This is a very long show. Just a smidge over three hours (although apparently cut down significantly)  including interval (see above and check the times of your last train!). And, in retrospect, a very strange show too, made up as it is from three one-act plays of wildly varying lengths, tones and formats. The first (and by far the shortest), The International Stud, is, for most of its length, a one-person monologue in which the only actor on stage switches constantly between addressing the audience directly and interacting with imagined other characters, until another character finally enters and the play becomes a realistic duologue. The second, Fugue in a Nursery, is a four-hander, set within the confines of an enormous bed, in which two couples interact with their other halves and occasionally with the other couple. The third, Widows and Children First, much the longest, is a realistic piece on a realistic set. This makes for a somewhat roller-coaster evening as the audience are constantly having to adjust their perceptions to suit each act’s particular style. Added to this unease is the fact that each successive play becomes rawer and more gut-wrenchingly emotional in tone, although all are leavened by flashes of great humour.

The success or failure of the entire evening rests with one person, and I have to say that David Bedla. l;ast seen at the Menier in Road Show, pulled off the difficult and emotionally exhausting role of Arnold with considerable aplomb, great acting skills and superb timing. Initially, I admit that I initially drew comparisons with Harvey Fierstein, who both wrote the piece and starred as Arnold in the film, but I very quickly regretted my short-sightedness as the evening progressed and Bedlla wrestled with Fierstein on his own ground and won on his own terms. I initially also thought that the role of Ed was ill-served by Joe McFadden as he seemed too immature (both in terms of actual age and emotionally) but I gradually warmed to him and he seemed to increase in confidence and stature during the evening (respect to the man for competently and quick-wittedly dealing with the complete disintegration of a vital prop).. I do, however, still think he is too young for the role by at least 10 years. By contrast, he was Laurence Oliver to Tom Harriess Alan, who played the role as a lisping, prissy, totally vacuous and occasionally vicious little queen, clearly cast by Douglas Hodge for his physique, perky nipples and outward appearance rather than for any vestige of acting talent he may or may not possess. On this showing, the answer is “does not possess”. I say this with the full knowledge that I compared him to Matthew Broderick who played this role in the film version and found him wanting, but there were times when I felt like marching up on to the stage and giving him a good hard slap. Larua Piper’s Laurel rather faded into the background for me as the least defined performance of the evening, but I acknowledge that the role is not a particularly great one. Perry Millward shows a considerably amount of geeky charm as David, but Sara Kestelman, who should have stalked the stage like a Jewish Medea appeared badly settled into her role, and, on this one occasion when the role requires “playing it Jewish” was necessary, seemed not to be taking the opportunity of doing so. That is not to say that I didn’t find her performance a good one, but lines written for a Jewish/Brooklyn character really do need to be delivered in a Jewish/Brooklyn accent and manner. As a consequence, the pivotal role of Arnold’s mother seemed somewhat diminished by her performance. I concede (again; I don’t usually make this many concessions as regular readers will no doubt agree) that this was a preview performance so perhaps she is still finding her way into the role.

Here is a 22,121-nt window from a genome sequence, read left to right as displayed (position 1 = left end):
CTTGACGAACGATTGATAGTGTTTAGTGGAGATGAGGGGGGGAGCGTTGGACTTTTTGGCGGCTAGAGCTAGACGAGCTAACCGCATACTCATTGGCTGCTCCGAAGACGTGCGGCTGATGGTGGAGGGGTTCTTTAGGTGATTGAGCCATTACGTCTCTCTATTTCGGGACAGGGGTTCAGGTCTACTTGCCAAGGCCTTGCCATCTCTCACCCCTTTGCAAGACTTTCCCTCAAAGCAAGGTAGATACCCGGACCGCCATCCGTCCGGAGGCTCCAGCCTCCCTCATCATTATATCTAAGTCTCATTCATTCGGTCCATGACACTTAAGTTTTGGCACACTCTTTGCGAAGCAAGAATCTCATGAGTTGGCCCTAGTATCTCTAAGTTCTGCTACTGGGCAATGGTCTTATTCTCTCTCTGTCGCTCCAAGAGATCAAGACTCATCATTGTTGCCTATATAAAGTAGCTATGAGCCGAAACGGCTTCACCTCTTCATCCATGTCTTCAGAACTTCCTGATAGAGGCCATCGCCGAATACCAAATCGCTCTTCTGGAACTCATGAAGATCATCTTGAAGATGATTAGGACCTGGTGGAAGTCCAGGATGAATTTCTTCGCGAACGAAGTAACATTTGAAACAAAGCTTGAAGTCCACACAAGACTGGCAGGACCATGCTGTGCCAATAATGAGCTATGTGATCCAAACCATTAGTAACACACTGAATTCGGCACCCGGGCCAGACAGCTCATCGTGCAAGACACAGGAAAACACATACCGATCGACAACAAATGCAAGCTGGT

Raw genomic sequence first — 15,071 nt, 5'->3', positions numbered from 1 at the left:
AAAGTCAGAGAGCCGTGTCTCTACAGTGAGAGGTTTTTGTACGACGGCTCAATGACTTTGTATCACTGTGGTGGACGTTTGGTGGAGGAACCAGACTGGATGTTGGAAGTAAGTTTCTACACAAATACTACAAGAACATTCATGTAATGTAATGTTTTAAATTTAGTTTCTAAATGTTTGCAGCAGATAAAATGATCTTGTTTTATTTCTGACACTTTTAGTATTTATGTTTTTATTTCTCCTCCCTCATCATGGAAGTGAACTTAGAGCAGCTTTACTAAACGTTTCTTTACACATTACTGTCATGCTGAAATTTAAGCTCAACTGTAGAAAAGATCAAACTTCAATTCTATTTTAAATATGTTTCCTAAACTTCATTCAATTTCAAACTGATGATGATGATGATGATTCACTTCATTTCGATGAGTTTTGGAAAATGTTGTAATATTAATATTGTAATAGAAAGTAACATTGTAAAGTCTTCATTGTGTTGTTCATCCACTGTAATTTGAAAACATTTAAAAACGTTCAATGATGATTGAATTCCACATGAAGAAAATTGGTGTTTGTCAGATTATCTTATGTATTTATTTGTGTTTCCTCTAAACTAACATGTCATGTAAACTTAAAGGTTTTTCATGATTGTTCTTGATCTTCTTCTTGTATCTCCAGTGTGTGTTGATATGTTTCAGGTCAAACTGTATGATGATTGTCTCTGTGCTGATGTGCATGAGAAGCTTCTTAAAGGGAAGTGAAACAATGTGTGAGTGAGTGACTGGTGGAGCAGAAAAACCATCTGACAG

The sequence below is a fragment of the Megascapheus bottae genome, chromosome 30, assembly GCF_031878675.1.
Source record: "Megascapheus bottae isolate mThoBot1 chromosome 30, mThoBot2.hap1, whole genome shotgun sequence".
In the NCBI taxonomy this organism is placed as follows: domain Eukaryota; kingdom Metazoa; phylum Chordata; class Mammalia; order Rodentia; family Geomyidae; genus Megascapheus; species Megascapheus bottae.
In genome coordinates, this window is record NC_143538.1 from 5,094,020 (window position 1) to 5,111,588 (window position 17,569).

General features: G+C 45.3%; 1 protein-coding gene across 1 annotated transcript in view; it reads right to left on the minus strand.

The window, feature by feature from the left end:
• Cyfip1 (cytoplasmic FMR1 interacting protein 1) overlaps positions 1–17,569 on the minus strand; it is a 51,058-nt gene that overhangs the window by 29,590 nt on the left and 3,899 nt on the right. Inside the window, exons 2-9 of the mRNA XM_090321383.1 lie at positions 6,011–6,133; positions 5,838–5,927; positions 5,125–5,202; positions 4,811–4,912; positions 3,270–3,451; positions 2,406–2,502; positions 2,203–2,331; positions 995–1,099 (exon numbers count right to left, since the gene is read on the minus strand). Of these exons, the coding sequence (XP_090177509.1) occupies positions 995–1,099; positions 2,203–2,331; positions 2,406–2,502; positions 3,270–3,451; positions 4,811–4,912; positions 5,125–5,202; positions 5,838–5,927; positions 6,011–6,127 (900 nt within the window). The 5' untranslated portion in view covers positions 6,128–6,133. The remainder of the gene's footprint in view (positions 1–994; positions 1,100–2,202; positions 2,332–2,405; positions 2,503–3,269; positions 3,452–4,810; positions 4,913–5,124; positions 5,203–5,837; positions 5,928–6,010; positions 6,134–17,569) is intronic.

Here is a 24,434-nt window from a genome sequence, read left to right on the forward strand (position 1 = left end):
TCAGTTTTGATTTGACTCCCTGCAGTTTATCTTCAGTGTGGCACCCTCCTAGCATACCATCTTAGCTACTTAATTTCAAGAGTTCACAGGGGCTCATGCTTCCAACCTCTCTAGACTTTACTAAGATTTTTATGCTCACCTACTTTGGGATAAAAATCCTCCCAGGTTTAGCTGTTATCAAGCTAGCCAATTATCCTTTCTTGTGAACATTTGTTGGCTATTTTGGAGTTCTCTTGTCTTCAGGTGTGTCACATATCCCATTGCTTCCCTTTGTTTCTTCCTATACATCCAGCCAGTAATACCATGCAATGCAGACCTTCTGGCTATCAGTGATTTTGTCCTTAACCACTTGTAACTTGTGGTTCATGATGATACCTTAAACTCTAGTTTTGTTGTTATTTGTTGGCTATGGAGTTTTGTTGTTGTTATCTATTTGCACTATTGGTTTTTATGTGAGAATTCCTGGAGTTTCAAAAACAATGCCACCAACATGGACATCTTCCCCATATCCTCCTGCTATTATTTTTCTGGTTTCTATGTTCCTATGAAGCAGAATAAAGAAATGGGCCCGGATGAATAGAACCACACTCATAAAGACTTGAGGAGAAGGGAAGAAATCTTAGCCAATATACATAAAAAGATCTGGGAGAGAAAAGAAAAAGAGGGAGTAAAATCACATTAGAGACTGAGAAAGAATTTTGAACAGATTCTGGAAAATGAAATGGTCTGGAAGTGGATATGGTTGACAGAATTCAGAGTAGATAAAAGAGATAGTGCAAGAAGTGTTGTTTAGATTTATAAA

There is much to be enjoyed here, particularly if you are a fan of the film (in which case you will spend most of the evening anticipating the next great line in your head, or even out loud – guilty as charged!), are of (or have friends of) the Grumpy Old Poof persuasion who were growing up and coming out in the 1980s, live within spitting distance of the Menier so that you can get home before midnight as a result of the late start time, or are extremely thin and can fit in your allocated space on a cramped bench.